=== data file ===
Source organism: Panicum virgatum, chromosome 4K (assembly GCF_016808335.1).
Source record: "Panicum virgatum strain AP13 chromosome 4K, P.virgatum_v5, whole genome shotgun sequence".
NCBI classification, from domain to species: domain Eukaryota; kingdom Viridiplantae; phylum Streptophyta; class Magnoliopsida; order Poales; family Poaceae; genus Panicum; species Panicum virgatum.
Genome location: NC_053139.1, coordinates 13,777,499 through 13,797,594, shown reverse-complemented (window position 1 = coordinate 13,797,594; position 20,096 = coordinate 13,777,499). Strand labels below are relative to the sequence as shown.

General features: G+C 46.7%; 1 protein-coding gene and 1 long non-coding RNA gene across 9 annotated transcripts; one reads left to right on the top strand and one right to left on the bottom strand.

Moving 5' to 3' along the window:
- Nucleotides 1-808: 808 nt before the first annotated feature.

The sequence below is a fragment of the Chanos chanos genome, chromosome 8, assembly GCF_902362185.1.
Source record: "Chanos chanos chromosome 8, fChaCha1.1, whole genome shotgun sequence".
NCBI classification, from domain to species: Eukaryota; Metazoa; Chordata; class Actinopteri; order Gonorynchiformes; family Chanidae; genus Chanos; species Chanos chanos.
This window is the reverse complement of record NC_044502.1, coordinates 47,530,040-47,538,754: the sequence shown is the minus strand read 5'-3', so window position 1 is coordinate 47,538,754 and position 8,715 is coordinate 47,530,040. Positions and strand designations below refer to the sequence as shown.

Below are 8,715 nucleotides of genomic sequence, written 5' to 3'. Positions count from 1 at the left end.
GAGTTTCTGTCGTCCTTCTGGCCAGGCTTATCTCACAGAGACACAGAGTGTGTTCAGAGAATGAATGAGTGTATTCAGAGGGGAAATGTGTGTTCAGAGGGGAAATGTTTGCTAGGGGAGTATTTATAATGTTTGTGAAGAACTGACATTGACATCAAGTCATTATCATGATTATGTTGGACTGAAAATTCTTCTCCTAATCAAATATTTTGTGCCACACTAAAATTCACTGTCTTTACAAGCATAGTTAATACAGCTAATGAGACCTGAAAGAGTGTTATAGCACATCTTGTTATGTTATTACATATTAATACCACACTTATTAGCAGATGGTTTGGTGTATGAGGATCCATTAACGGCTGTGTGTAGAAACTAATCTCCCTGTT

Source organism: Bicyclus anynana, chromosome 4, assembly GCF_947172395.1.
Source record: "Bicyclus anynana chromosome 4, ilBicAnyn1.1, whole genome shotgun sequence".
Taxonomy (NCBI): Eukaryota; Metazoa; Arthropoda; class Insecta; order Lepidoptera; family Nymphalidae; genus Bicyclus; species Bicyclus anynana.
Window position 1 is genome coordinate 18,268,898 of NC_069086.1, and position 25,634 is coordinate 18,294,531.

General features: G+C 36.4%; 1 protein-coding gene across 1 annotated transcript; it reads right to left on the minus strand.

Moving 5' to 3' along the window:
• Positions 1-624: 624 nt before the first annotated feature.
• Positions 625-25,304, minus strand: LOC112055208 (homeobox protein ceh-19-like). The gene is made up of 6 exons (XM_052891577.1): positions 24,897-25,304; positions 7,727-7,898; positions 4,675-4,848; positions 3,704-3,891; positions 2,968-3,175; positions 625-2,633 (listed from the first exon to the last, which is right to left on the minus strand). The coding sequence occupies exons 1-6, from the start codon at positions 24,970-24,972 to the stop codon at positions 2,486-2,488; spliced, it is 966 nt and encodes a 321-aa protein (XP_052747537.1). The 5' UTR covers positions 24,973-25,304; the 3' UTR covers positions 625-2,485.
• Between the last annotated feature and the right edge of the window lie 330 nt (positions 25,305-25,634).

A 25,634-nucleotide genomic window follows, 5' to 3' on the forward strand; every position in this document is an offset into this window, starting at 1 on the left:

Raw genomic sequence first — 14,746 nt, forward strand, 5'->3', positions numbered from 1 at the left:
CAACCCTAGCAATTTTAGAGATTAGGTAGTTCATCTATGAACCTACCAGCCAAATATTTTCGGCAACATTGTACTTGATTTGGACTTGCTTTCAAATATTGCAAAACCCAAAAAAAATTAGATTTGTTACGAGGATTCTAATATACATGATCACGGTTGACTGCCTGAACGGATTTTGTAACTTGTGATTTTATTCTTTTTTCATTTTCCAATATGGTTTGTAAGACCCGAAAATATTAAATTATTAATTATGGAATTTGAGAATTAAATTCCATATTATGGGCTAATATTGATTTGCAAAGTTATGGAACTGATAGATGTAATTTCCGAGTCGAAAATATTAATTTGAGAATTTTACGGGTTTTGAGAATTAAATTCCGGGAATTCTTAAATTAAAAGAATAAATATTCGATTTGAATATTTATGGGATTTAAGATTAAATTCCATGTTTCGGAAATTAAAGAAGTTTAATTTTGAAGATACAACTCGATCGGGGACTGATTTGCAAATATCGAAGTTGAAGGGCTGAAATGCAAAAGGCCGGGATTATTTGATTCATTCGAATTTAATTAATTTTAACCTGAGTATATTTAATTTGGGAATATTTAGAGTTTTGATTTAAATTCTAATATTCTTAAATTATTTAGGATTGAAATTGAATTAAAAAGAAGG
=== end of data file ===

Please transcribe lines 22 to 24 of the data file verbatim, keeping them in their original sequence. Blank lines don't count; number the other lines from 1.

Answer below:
• Between the last annotated feature and the right edge of the window lie 330 nt (positions 25,305-25,634).

A 25,634-nucleotide genomic window follows, 5' to 3' on the forward strand; every position in this document is an offset into this window, starting at 1 on the left:

Raw genomic sequence first — 14,746 nt, forward strand, 5'->3', positions numbered from 1 at the left: